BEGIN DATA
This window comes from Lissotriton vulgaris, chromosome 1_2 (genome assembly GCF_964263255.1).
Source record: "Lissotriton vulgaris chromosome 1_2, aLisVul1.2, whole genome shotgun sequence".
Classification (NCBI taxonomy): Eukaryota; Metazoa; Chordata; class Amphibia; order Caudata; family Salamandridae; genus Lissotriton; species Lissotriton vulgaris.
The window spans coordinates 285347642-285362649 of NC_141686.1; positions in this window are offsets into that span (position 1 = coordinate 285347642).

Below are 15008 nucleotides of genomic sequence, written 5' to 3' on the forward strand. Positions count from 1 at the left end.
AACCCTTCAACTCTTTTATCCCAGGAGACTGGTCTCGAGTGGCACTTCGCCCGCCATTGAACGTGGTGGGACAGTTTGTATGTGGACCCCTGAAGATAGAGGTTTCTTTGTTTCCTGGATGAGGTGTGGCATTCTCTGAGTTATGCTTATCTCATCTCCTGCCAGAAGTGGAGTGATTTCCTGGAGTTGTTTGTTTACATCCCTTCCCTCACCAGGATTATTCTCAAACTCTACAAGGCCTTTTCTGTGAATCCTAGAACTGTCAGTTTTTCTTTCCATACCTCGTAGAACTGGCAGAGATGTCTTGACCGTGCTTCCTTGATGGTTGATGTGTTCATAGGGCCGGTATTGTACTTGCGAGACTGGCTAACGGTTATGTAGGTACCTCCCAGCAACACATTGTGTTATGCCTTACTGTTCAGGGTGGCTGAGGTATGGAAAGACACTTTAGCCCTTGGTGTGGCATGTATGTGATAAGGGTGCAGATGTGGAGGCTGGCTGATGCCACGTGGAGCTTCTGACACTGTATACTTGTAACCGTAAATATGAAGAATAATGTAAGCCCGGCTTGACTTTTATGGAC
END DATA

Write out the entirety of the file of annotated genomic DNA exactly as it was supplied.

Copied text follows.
This window comes from Lissotriton vulgaris, chromosome 1_2 (genome assembly GCF_964263255.1).
Source record: "Lissotriton vulgaris chromosome 1_2, aLisVul1.2, whole genome shotgun sequence".
Classification (NCBI taxonomy): Eukaryota; Metazoa; Chordata; class Amphibia; order Caudata; family Salamandridae; genus Lissotriton; species Lissotriton vulgaris.
The window spans coordinates 285347642-285362649 of NC_141686.1; positions in this window are offsets into that span (position 1 = coordinate 285347642).

Below are 15008 nucleotides of genomic sequence, written 5' to 3' on the forward strand. Positions count from 1 at the left end.
AACCCTTCAACTCTTTTATCCCAGGAGACTGGTCTCGAGTGGCACTTCGCCCGCCATTGAACGTGGTGGGACAGTTTGTATGTGGACCCCTGAAGATAGAGGTTTCTTTGTTTCCTGGATGAGGTGTGGCATTCTCTGAGTTATGCTTATCTCATCTCCTGCCAGAAGTGGAGTGATTTCCTGGAGTTGTTTGTTTACATCCCTTCCCTCACCAGGATTATTCTCAAACTCTACAAGGCCTTTTCTGTGAATCCTAGAACTGTCAGTTTTTCTTTCCATACCTCGTAGAACTGGCAGAGATGTCTTGACCGTGCTTCCTTGATGGTTGATGTGTTCATAGGGCCGGTATTGTACTTGCGAGACTGGCTAACGGTTATGTAGGTACCTCCCAGCAACACATTGTGTTATGCCTTACTGTTCAGGGTGGCTGAGGTATGGAAAGACACTTTAGCCCTTGGTGTGGCATGTATGTGATAAGGGTGCAGATGTGGAGGCTGGCTGATGCCACGTGGAGCTTCTGACACTGTATACTTGTAACCGTAAATATGAAGAATAATGTAAGCCCGGCTTGACTTTTATGGAC